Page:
Why would that be the first charge against us? Because God has said, “You shall have no other gods before me” (Ex. 20:3). That is his first commandment, and there isn’t a single one of us here today who can say we have kept it. We have regarded our own will, our own desires, as having the first place of importance.

When Jesus stood trial under the law of God, the charge that was laid on him was the charge that stands against us. Surely this is the significance of Jesus’ silence in verse 63: “But Jesus remained silent.”

Not only is this a fulfillment of prophecy, “like a sheep that before its shearers is silent, so he opened not his mouth” (Isa. 53:7), it is a representation of Jesus standing in our place. “We know that whatever the law says it speaks to those who are under the law, so that every mouth may be stopped, and the whole world may be held accountable to God” (Rom. 3:19).

We may imagine that we will have plenty to say in the presence of God, but that is because we are so far from him and we have never seen his glory. When Isaiah had a vision of the presence of God, he fell on his face and said, “Woe is me, I am ruined. I am a man of unclean lips.” And he was one of the godliest people of his day!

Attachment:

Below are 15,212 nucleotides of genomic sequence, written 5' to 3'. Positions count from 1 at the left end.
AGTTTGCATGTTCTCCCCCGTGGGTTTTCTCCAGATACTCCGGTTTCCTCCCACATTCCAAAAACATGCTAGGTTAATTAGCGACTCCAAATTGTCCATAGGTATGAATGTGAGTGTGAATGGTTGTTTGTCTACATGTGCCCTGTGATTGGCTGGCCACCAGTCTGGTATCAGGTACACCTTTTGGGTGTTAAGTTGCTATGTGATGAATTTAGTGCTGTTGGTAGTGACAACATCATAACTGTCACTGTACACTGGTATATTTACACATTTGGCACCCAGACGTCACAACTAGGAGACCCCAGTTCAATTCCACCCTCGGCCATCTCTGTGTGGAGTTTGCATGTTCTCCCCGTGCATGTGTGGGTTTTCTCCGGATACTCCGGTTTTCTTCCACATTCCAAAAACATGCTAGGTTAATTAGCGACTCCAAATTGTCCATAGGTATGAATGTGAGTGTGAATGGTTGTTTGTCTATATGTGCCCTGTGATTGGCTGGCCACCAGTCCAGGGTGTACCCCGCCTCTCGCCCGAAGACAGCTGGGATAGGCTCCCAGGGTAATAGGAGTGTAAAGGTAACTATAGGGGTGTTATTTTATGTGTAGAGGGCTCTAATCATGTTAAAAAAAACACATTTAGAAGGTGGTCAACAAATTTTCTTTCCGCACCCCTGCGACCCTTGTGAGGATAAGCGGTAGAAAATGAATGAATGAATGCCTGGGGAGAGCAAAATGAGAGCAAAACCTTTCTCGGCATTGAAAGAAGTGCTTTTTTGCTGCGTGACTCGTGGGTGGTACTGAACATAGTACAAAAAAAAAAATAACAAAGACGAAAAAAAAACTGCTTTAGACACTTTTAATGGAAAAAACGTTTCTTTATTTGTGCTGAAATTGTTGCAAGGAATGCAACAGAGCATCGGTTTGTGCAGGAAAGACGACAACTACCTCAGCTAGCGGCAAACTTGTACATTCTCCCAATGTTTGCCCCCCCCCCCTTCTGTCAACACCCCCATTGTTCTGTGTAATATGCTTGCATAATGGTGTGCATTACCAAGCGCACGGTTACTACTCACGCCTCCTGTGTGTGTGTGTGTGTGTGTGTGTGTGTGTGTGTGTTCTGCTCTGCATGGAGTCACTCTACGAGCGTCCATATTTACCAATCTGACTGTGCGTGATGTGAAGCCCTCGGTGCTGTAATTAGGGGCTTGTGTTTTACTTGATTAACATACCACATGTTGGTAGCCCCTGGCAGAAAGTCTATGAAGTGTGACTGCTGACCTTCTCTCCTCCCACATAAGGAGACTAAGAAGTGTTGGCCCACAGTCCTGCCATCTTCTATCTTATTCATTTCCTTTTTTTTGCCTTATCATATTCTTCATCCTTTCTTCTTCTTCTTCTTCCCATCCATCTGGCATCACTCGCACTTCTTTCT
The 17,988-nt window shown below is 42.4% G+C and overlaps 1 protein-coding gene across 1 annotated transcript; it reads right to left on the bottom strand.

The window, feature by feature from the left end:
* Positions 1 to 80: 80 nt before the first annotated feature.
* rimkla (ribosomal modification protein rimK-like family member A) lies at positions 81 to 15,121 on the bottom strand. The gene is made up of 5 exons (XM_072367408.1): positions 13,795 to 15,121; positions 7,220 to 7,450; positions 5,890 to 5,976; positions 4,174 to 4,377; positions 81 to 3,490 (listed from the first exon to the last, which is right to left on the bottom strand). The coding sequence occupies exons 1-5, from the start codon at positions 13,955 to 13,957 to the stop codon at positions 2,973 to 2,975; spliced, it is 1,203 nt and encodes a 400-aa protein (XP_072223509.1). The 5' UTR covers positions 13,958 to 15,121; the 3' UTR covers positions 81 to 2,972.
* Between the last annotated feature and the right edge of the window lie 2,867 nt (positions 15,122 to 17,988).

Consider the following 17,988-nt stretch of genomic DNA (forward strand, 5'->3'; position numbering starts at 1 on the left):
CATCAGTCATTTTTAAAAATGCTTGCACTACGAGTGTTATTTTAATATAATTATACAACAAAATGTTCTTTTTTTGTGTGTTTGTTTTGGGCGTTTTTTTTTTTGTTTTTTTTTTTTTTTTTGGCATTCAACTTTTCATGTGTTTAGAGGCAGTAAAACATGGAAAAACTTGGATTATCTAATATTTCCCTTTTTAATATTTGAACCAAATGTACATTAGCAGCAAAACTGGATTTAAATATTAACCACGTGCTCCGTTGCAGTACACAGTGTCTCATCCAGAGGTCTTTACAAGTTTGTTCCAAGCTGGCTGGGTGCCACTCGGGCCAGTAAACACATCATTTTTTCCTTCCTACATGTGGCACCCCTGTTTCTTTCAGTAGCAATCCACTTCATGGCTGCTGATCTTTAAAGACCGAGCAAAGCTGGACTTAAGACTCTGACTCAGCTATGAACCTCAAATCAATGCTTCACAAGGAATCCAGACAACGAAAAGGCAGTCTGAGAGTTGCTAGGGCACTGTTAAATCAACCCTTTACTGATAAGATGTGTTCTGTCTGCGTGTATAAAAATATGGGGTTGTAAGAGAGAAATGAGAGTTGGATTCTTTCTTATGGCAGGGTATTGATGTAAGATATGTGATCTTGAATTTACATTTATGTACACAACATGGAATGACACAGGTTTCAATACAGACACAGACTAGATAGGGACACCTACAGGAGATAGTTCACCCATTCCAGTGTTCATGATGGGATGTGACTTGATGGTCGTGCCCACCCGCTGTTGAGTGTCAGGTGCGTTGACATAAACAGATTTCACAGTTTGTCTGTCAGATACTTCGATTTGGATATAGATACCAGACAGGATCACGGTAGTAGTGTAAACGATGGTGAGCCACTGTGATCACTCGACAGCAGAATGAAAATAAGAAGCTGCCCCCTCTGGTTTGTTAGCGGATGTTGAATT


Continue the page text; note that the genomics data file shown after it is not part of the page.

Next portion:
James Philip says, “He assumed the guilt of the world’s sin, and guilt stops a man’s mouth. He had nothing to say, because there is nothing to say for guilty man before a holy God.”

We will all stand before the judgment seat of Christ. Picture yourself standing before God, accused of blasphemy. You have put yourself in the place of God. You have made yourself the king of your own life. You’ve made yourself your own God. You’ve placed yourself at the center of the universe, as if you were made for yourself and not for God.

The Outcome

When Jesus was condemned, he stood in our place

“What is your judgment?”

They answered, “He deserves death” (Matthew 26:66).

Here is why we celebrate Easter and why all that Jesus endured is such marvelous good news for us. The holy Son of God stood in the place of sinners under the law of God and endured its condemnation. All that God could ever charge against his people was charged against Jesus. He took our place under the law – “the wages of sin is death” (Rom. 6:23) – and bore the penalty of the law for our sins.

In the Old Testament, we read about the Day of Atonement, when a live goat would be led by a rope to the High Priest. When the live goat was brought to the High Priest, he would place his hands on the head of the ‘scapegoat’ and confess the sins of the people. I’m so glad I never had that job!